to:

Usage is quite straightforward. If your blocking function supports asynchronous mode (read the module documentation for this), then you can just throw it in the following function call: async(blocking_function, some_resume_route).

January 26, 2015, at 03:07 PM by liviu -
Changed line 29 from:

Usage is quite straightforward. If your blocking function supports asynchronous mode (read the module documentation for this), then you can just throw it in a async(your_function, your_resume_route) call along with a resume route.

to:

Usage is quite straightforward. If your blocking function supports asynchronous mode (read the module documentation for this), then you can just throw it in the following function call: async(your_function, your_resume_route).

January 26, 2015, at 03:06 PM by liviu -
Changed line 25 from:

The asynchronous script logic is based on the transaction module (tm) - it must be loaded. A new transaction is created when every async operation is started. This transaction contains all necessary information to properly suspend script execution (e.g. it stores the updated SIP message, along with all $avp variables). Shortly after the resume route is completed, this transaction will be destroyed.

to:

The asynchronous script logic is based on the transaction module (tm) - it must be loaded. A new transaction is created when every async operation is started. This transaction contains all necessary information to properly suspend script execution (e.g. it stores the updated SIP message, along with all $avp variables). Shortly after the resume route is completed, the transaction will be destroyed.

January 26, 2015, at 03:06 PM by liviu -
Changed line 25 from:

The asynchronous script logic is based on the transaction module (tm) - it must be loaded. A new transaction is created when every async operation is started. This transaction contains all necessary information to properly suspend script execution. It stores the updated SIP message, along with all $avp variables. Shortly after the resume route is completed, this transaction will be destroyed.

to:

The asynchronous script logic is based on the transaction module (tm) - it must be loaded. A new transaction is created when every async operation is started. This transaction contains all necessary information to properly suspend script execution (e.g. it stores the updated SIP message, along with all $avp variables). Shortly after the resume route is completed, this transaction will be destroyed.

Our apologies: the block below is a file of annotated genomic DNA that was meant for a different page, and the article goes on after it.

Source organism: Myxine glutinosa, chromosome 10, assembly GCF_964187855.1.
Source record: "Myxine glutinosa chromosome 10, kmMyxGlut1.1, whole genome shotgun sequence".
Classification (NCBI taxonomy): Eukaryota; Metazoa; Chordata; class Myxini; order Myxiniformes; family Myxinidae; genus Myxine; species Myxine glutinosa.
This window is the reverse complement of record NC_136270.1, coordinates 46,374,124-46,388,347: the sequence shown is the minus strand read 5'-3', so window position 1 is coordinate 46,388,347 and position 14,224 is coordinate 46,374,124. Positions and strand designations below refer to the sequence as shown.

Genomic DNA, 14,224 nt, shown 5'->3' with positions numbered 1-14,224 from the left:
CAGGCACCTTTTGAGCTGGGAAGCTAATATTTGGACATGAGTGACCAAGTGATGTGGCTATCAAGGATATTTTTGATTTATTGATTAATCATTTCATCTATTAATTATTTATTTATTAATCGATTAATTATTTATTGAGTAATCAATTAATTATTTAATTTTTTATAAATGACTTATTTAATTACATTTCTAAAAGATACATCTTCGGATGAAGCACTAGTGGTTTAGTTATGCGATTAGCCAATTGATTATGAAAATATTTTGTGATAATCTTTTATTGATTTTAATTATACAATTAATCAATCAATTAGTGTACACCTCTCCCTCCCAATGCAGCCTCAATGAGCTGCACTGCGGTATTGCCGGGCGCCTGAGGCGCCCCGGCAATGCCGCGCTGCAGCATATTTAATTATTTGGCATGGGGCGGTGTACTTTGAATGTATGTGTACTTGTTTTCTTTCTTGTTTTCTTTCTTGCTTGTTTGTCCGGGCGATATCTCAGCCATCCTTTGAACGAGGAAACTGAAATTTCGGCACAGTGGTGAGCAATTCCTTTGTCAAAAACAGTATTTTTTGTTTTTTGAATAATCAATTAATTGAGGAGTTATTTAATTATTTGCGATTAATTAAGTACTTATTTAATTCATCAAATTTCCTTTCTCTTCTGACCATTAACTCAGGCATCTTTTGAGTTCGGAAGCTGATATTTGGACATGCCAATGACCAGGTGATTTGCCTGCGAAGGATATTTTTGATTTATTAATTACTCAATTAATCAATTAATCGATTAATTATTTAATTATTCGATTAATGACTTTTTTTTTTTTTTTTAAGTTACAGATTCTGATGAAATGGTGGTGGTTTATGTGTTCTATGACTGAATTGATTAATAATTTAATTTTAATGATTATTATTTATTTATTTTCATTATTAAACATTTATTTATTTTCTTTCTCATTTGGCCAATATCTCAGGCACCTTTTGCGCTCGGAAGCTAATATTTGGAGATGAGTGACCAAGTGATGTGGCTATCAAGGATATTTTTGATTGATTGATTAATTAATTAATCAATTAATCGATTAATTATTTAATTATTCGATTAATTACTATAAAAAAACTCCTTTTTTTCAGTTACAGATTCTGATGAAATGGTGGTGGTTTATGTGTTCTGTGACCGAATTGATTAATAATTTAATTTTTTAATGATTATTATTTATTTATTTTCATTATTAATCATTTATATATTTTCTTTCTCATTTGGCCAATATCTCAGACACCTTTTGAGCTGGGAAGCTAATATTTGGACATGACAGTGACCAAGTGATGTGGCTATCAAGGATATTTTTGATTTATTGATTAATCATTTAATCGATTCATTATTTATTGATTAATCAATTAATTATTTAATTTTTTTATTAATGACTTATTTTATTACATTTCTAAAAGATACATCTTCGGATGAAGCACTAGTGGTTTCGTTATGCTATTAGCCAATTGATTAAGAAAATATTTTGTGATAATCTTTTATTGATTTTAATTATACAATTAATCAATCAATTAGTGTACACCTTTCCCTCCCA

January 26, 2015, at 03:05 PM by liviu -
Changed line 25 from:

The asynchronous script logic is based on the transaction module (tm) - it must be loaded. A new transaction is created when every async operation is started. This transaction contains all necessary information to properly suspend script execution. It stores the updated SIP message, along with all user $avp variables. Shortly after the resume route is completed, this transaction will be destroyed.

to:

The asynchronous script logic is based on the transaction module (tm) - it must be loaded. A new transaction is created when every async operation is started. This transaction contains all necessary information to properly suspend script execution. It stores the updated SIP message, along with all $avp variables. Shortly after the resume route is completed, this transaction will be destroyed.

January 26, 2015, at 03:04 PM by liviu -
Changed line 25 from:

The asynchronous script logic is based on the transaction module (tm) - it must be loaded. A new transaction is created when every async operation is started. The transaction contains all necessary information to properly suspend script execution. It stores the updated SIP message, along with all user $avp variables. Shortly after the resume route is completed, this transaction will be destroyed.

to:

The asynchronous script logic is based on the transaction module (tm) - it must be loaded. A new transaction is created when every async operation is started. This transaction contains all necessary information to properly suspend script execution. It stores the updated SIP message, along with all user $avp variables. Shortly after the resume route is completed, this transaction will be destroyed.

January 26, 2015, at 03:03 PM by liviu -
Changed lines 17-19 from:

One of the key features of OpenSIPS 3.1 are asynchronous script operations. Their main advantage is that they allow the performance of the OpenSIPS script to scale with a high number of requests per second even when doing blocking I/O operations such MySQL queries, exec scripts or HTTP GET operations. Using asynchronous logic over simply forking a high number of children (50+ processes) also has the advantage of optimizing the usage of system resources. By requiring less processes to complete the same amount of work in the same amount of time, process context switching is minimized and overall CPU usage is improved. Less processes will also eat up less system memory.

Script syntax & behaviour

to:

One of the key features of OpenSIPS 3.1 are asynchronous script operations. Their main advantage is that they allow the performance of the OpenSIPS script to scale with a high number of requests per second even when doing blocking I/O operations such MySQL queries, exec scripts or HTTP GET operations.